PokerStars Folds Play Money Games in Washington State Following Court Ruling that Bans Social Gaming

Posted on April 9th, 2018 by Alana Markoff

Even poker games that don’t involve the transfer of money are deemed illegal gambling in the state of Washington, per a recent court ruling. As a result, PokerStars has been forced to ban local residents from playing on its play money site.

PokerStars play money Washington

PokerStars has exited Washington and no longer offers play money games to residents due to a recent court ruling. (Image: pokernews.com)

The Ninth Circuit Court of Appeals reversed a previous ruling that allowed social gambling in the state so long as there was no transfer of money.

The court’s recent decision now makes it illegal for citizens of the great state of Washington to play free money poker games online.

The ruling against Big Fish Casino, an internet gambling operator, may seem a bit silly considering no one playing play money games could lose any money unless they had a last-longer side bet with a fellow competitor.

But a legal panel determined that the use of virtual chips was enough to deem free money games a form of gambling.

Gambling Commission Responds

The Washington State Gambling Commission played no role in the court’s ruling but did release a public statement:

“Since the decision was published, we have become aware that some online social gaming websites, including Poker Stars, have proactively made the business decision to deny Washington residents access to their sites. We are not a party to the civil court case, we did not testify in the case, and we did not order these sites to discontinue free online play for Washington residents. Customers with concerns should contact these websites directly,” the statement read.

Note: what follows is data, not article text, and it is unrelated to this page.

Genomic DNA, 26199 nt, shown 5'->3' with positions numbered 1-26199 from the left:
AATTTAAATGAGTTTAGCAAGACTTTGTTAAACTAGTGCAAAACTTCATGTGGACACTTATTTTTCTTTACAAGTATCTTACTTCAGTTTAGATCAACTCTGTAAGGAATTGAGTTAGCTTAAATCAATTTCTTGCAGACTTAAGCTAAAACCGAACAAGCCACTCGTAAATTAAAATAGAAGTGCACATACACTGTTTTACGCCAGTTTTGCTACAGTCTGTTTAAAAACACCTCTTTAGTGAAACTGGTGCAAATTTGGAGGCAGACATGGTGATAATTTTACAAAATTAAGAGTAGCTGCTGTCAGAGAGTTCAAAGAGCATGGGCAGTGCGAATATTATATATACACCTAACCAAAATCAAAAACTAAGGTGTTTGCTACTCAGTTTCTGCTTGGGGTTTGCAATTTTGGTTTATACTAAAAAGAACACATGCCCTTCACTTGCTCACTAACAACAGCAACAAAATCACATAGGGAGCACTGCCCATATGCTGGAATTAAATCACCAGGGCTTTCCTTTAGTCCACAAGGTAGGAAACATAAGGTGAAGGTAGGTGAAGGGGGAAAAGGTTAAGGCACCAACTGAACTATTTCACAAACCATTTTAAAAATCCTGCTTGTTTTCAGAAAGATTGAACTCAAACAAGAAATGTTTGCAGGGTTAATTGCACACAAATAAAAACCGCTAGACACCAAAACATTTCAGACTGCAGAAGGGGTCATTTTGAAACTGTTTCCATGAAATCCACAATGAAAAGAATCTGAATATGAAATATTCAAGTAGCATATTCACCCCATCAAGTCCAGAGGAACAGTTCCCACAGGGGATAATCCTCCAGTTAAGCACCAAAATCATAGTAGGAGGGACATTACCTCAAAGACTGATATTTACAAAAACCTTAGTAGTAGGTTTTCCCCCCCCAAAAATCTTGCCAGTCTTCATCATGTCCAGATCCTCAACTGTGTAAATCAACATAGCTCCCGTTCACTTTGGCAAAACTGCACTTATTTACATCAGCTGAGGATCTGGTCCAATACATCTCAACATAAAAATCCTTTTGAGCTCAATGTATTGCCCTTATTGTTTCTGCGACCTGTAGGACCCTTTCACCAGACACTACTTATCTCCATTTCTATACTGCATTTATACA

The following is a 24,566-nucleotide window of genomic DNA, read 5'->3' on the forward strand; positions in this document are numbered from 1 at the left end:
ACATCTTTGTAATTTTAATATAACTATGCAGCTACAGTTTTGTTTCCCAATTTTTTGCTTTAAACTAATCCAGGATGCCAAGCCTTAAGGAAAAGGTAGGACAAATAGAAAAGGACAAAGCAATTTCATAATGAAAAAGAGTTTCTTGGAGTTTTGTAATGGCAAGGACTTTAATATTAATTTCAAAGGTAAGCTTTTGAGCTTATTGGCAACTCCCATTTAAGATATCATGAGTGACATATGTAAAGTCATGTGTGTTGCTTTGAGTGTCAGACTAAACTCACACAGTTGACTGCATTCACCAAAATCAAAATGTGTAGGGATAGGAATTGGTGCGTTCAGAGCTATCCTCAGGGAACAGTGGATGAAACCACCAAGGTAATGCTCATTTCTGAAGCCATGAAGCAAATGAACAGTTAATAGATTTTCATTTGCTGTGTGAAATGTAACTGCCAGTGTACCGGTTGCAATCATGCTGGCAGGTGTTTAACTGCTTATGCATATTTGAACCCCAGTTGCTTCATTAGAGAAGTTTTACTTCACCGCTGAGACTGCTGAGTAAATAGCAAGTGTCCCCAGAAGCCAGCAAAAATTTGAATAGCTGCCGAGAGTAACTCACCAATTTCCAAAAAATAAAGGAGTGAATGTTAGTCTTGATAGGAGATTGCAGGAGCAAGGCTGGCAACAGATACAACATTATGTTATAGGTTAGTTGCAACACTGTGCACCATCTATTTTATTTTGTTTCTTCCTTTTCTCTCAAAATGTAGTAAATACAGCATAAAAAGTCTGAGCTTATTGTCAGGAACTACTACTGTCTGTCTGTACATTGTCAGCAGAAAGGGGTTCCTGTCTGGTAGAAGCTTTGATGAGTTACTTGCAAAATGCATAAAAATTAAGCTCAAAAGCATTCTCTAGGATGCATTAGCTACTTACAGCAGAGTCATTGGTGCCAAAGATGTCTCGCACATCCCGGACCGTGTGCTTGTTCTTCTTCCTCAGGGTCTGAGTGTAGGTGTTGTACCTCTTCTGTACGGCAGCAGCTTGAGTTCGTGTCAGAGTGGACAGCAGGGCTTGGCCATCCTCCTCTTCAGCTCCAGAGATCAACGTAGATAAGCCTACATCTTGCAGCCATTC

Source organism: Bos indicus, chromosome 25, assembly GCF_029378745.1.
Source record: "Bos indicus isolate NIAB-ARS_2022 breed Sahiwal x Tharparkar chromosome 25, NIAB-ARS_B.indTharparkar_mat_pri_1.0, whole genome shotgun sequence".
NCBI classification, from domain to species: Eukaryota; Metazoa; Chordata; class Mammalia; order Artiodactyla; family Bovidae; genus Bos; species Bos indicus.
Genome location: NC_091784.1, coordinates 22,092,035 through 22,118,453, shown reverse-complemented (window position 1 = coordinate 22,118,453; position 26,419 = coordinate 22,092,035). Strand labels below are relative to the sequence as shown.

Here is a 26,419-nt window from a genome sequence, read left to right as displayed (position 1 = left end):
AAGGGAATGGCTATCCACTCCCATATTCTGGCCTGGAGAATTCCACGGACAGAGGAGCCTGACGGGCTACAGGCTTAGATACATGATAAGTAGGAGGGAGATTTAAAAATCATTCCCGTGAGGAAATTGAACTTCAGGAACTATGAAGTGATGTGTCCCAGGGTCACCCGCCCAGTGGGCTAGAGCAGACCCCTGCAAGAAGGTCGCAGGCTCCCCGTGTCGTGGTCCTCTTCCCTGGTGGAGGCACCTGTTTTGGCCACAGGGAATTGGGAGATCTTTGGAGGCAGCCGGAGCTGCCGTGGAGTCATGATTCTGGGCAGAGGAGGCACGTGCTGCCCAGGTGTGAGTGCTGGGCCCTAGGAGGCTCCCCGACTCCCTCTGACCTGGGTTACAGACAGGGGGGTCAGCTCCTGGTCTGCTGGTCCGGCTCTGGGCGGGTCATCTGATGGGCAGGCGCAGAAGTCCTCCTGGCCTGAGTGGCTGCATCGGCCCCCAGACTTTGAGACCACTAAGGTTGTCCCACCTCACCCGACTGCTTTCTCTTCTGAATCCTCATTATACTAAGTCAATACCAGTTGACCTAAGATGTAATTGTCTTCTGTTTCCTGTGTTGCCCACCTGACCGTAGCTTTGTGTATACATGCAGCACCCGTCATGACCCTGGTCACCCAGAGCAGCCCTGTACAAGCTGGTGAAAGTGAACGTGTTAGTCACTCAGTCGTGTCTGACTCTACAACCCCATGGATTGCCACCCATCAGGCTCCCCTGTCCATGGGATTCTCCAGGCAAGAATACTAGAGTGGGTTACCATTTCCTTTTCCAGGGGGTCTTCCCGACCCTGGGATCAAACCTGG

What Went Down

On March 28, the Ninth Circuit of the US Court of Appeals overturned a 2015 ruling in favor of Big Fish Casino, an internet gambling brand owned by Churchill Downs Inc, against a past customer, Cheryl Kater.

Kater claims she spent $1,000 worth of virtual chips on Big Fish Casino’s website and went to court to get her money back. Her argument was that the gambling operator was breaking the law by forcing players to pay a fee to play even though they couldn’t win real money.

That lawsuit was struck down in 2015, but the appellate court last month overruled that decision. In response to the court’s ruling, PokerStars and other poker sites have decided to pull the plug on play money games that were previously available to Washington residents to avoid potential legal troubles.

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